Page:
It was encouraging to see Bill Elliot and Terry Labonte locked into the show on Sunday as well.  Bill has had a fast car, being quickest in both practices on Saturday.  I guess the Wood Brothers still have some of that go fast magic as well, but then they've got the driver who's set speed records at not just Daytona, but at Talladega as well.  Can you say 212 mph?  I know a lot of people hate restrictor plates, but seriously, just how fast can these cars go without taking off and flying over the fence into the stands?  Restrictor plates are a necessary evil, and they are here to stay.

I'd like to also give kudos to Bobby Labonte and Travis Kvapil, who drove the two of the other fastest Fords on Sunday.  Travis had to qualify on time, which he did, locking himself into the 500 by putting out a lap that was 8th fastest overall on Sunday.  Bobby did a great job as well, being 11th fastest.  Labonte seemed as excited as I've seen him in quite a while.  Bobby's 96 Ford is technically owned by Hall of Fame Racing, but it's very closely aligned this year with Yates Racing.  I find it impressive that the Wood Brothers and Yates Racing were faster than the Roush Fords on Sunday.  Of course, like I said before, that's just qualifying.  We all know the Roush guys will be in it to win it during the qualifying races and the 500.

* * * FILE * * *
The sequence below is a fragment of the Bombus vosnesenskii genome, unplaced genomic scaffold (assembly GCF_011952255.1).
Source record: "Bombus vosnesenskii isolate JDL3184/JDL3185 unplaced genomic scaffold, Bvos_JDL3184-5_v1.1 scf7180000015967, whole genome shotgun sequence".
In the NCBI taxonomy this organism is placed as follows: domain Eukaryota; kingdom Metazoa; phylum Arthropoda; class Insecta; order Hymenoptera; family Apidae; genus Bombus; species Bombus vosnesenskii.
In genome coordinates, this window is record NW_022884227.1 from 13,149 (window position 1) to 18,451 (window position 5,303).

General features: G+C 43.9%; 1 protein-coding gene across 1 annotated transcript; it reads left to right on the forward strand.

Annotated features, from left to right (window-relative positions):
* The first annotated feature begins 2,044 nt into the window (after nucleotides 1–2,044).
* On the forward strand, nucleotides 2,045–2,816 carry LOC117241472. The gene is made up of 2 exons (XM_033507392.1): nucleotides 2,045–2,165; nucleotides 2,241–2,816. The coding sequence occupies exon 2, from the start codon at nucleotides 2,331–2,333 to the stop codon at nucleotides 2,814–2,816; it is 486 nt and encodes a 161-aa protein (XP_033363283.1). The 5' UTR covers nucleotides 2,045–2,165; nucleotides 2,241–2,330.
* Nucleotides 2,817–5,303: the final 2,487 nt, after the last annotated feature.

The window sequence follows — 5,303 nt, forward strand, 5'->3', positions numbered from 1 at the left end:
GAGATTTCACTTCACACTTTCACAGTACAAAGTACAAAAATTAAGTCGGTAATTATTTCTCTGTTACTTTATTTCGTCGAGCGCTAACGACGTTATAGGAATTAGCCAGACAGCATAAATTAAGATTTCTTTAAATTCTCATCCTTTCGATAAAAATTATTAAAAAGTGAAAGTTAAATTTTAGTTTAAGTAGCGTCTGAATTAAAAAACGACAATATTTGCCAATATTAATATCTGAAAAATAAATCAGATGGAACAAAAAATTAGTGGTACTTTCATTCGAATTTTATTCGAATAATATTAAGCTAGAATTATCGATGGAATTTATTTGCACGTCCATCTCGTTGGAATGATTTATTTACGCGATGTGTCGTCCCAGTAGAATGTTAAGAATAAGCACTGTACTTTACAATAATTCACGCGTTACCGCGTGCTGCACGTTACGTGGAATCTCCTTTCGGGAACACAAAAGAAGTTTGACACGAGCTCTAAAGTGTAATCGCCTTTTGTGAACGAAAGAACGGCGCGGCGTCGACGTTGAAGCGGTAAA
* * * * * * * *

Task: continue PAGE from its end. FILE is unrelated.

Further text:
Here's some breaking news for you:  Once again the Hendrick cars are all fast.  All 4 cars were in the top 12 on the speed chart, and Mark Martin will start on the outside pole next Sunday.  Not bad for a guy in his very first start in a Hendrick owned Cup car.

Sunday, February 8, 2009

NASCAR's 2009 Season Starts with a Bang, or is that a Crash?

Several crashes, in fact.  The 2009 Budweiser Shootout did not fail to disappoint in terms of excitement.  If you wanted some bang for your buck, you certainly got your money's worth on Saturday night at Daytona.

Not surprisingly, several of the Shootout rookies went out of the race early with crashed cars, including Joey Logano and Scott Speed.  A late race crash took out last year's winner Dale Earnhardt Jr.  Bobby Labonte was taken out in that same crash.  By the time the final green, white, checker restart green flag waved, nearly half the field had been sidelined by crashes.  By the time the checkered flag waved, crossed with they yellow even once again, fully half of the starting field of 28 cars were lying in smoking, bent heaps.